PLANS to create the ‘jewel in the crown’ of the Northern Forest are taking shape in the Yorkshire Dales.

The Woodland Trust has acquired 550 acres of Upper Wensleydale for a flagship woodland creation project.

The Trust aims to plant about 250,000 trees at Snaizeholme, south-west of Hawes, as part of a unique mosaic of habitat restoration which will benefit wildlife and lock up carbon to fight climate change.

When complete it will be one of the largest new woodlands within the Yorkshire Dales National Park and a major element of the Northern Forest – a project which has already seen 3.5m trees planted across the North of England since 2018-19.

The land sits alongside the existing red squirrel reserve and trail at Snaizeholme and the forest project should help to boost the numbers of the endangered species even further.

Staff from the Woodland Trust showed Rishi Sunak, MP for Richmond (Yorks), their plans during a walk through the purchased landscape which is currently mostly bare moorland.

Rishi Sunak said: “This is a quite amazing project taking shape in the heart of the Dales, which will have so many long-term benefits for the immediate area and the wider environment and economy of the North of England.

“The planting of so many trees will really boost our efforts to tackle climate change, improve bio-diversity for wildlife and also help to combat flooding in other parts of Yorkshire.”

The plans for the site also include repairs to dry stone walls to keep the landscape's character while providing corridors and shelter for wildlife.

There would also be ‘slow the flow measures’. Leaky stone dams built in stream channels will fight flooding, trap sediment and reduce land erosion while letting fish and crayfish safely slip through.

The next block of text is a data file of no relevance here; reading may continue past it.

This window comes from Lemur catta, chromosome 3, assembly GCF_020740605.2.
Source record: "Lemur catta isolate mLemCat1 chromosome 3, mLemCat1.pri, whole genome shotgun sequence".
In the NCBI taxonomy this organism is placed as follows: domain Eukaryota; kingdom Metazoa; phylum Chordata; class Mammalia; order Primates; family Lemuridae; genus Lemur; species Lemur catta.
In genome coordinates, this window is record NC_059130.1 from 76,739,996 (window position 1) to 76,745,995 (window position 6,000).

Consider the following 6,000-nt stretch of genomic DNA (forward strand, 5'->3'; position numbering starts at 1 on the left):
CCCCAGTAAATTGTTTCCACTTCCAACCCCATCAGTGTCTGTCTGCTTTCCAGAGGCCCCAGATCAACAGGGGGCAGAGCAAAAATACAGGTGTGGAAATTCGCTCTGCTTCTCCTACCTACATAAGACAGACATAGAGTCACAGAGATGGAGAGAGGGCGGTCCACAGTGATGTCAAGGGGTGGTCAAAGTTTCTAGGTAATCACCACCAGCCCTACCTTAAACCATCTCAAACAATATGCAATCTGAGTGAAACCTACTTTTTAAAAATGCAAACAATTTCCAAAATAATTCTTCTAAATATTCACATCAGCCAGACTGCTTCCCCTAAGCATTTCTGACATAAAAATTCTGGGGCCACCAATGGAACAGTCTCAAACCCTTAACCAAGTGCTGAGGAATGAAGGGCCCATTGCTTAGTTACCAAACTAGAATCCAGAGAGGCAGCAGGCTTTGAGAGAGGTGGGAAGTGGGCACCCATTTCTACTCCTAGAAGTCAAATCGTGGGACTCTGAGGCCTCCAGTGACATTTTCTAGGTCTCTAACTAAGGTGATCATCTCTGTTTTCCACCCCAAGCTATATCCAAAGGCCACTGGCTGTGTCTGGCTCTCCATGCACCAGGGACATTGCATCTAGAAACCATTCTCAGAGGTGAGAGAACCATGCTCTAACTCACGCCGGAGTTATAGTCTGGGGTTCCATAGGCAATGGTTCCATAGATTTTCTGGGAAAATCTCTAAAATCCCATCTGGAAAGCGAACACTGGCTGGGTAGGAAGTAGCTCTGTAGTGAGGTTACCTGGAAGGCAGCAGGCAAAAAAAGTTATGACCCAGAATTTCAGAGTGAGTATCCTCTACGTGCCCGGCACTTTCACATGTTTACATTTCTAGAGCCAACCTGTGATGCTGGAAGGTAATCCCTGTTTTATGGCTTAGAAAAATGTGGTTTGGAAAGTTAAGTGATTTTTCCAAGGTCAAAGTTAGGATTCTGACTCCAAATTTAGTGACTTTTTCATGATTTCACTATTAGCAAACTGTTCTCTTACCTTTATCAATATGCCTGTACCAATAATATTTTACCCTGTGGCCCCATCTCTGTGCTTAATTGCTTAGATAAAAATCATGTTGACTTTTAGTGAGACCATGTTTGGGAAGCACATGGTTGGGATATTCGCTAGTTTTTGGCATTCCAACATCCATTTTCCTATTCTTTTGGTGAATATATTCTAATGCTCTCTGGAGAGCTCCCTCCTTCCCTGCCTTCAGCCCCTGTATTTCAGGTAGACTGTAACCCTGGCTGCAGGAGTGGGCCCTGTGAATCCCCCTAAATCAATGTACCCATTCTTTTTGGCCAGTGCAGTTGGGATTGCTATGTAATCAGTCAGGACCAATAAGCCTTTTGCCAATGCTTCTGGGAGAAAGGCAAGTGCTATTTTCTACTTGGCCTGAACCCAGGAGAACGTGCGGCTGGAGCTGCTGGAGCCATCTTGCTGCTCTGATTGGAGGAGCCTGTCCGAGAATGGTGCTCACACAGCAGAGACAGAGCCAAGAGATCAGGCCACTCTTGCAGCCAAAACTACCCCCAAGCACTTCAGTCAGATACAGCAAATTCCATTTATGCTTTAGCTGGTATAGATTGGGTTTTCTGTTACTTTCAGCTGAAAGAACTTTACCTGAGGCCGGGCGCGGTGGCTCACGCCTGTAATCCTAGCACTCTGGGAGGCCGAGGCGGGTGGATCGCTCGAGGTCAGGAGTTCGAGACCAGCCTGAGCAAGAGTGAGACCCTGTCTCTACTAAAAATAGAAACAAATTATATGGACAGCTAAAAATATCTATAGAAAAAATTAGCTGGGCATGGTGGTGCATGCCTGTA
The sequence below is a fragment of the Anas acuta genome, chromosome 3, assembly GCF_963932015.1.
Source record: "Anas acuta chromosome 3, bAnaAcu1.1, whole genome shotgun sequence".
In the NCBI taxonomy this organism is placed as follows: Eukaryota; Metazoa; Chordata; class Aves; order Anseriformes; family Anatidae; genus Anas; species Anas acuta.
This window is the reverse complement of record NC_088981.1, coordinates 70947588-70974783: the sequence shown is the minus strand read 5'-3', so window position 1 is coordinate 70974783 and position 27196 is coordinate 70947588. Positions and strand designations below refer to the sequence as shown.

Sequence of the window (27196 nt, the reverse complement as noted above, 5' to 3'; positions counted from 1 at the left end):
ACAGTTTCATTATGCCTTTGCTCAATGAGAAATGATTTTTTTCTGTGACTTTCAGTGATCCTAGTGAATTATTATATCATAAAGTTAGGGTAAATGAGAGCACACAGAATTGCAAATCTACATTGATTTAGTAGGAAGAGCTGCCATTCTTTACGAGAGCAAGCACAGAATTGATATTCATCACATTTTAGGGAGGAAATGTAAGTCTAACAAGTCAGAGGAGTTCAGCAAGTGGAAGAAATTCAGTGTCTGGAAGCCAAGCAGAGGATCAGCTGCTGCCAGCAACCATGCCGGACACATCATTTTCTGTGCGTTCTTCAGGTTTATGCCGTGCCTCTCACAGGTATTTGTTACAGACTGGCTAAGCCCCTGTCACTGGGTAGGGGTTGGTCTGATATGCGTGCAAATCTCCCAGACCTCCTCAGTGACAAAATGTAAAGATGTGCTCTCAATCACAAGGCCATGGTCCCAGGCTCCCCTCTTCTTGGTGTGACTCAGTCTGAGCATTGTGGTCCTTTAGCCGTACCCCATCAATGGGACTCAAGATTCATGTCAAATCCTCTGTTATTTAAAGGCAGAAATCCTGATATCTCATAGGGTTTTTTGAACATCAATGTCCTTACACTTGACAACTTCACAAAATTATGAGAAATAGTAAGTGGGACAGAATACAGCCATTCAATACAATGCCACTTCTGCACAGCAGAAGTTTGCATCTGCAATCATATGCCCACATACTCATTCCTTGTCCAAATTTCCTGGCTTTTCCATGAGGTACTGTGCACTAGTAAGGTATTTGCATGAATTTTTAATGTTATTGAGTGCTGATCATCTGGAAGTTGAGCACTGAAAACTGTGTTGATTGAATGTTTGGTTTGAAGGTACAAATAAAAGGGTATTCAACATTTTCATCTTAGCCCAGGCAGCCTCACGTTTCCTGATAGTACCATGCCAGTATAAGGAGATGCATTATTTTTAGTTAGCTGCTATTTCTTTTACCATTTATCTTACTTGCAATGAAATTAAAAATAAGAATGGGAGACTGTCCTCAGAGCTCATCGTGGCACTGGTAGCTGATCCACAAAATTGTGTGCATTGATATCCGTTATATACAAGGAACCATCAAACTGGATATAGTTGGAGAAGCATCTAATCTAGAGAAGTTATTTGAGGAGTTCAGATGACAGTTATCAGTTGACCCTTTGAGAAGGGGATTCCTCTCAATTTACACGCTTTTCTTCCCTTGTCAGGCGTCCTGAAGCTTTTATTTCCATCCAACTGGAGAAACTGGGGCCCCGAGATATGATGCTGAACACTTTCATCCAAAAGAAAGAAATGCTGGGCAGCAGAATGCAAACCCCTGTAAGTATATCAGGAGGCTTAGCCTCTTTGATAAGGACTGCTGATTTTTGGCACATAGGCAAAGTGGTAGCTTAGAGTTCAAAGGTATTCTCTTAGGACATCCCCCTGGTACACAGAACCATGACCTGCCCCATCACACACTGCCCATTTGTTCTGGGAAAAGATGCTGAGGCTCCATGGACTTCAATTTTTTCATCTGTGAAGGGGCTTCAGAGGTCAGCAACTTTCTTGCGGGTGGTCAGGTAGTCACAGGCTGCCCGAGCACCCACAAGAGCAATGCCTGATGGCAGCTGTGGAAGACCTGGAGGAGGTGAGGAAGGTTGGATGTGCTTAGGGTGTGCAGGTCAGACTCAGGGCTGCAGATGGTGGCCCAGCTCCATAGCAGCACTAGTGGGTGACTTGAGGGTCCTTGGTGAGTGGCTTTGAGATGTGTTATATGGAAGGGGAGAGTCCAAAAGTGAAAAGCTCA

Newly-planted saplings would be protected from damage by deer and rabbits, ideally by moving away from all plastic or plastic free guards.

Funding for the land purchase has come from a number of sources including the trust’s public £3.5m Snaizeholme Appeal. The cost of planting the trees and other works will likely be covered by the Woodland Trust and Forestry Commission grants.

Alistair Nash, the Woodland Trust’s estate manager for Snaizeholme, said: “Our vision is to extend and protect the existing red squirrel reserve. We’ll link and buffer neighbouring woodland – patches of which we suspect are ancient.

“The tree-planting and habitat work is a golden opportunity to boost biodiversity. Trees will improve the water quality of the waterways, safeguarding otters and white-clawed crayfish, plus birds such as herons, grey wagtails, kingfishers and dippers.

He said the aim was to create approximately 65 per cent woodland cover, a mixture of native broadleaved trees, including oak, birch rowan, alder and willows, forming an irregular woodland across the mid slopes of the valley, avoiding planting close to existing streams, stream gullies and wet flushes.

Scots pine would form a significant percentage to landscape in the edges of the existing spruce plantations, and will also provide habitat and foraging at an early stage for some of the priority species such as red squirrel and black grouse.

Mr Nash further explained that an area of heavily degraded blanket bog criss-crossed with old drainage channels, but with developing heather, bilberry, cranberry and patches of sphagnum would remain unplanted.

This would ideally develop naturally, providing nesting and foraging habitat for upland birds. However, if necessary, works would be undertaken to ‘re-wet’ the peat.

He added that the open valley bottoms offered potential for wading birds such as curlew, lapwing, oystercatcher and snipe by retaining very open mixed grassland.

Scattered trees – especially on the riverside slopes – would create pockets of scrub and dappled shade along the river. The river would be allowed to flood with some stone leaky dams being built into the feeder tributaries to slow water flow and reduce flooding peaks. Barns would be kept as features in the valley. Meadows would ideally be maintained by grazing with cattle.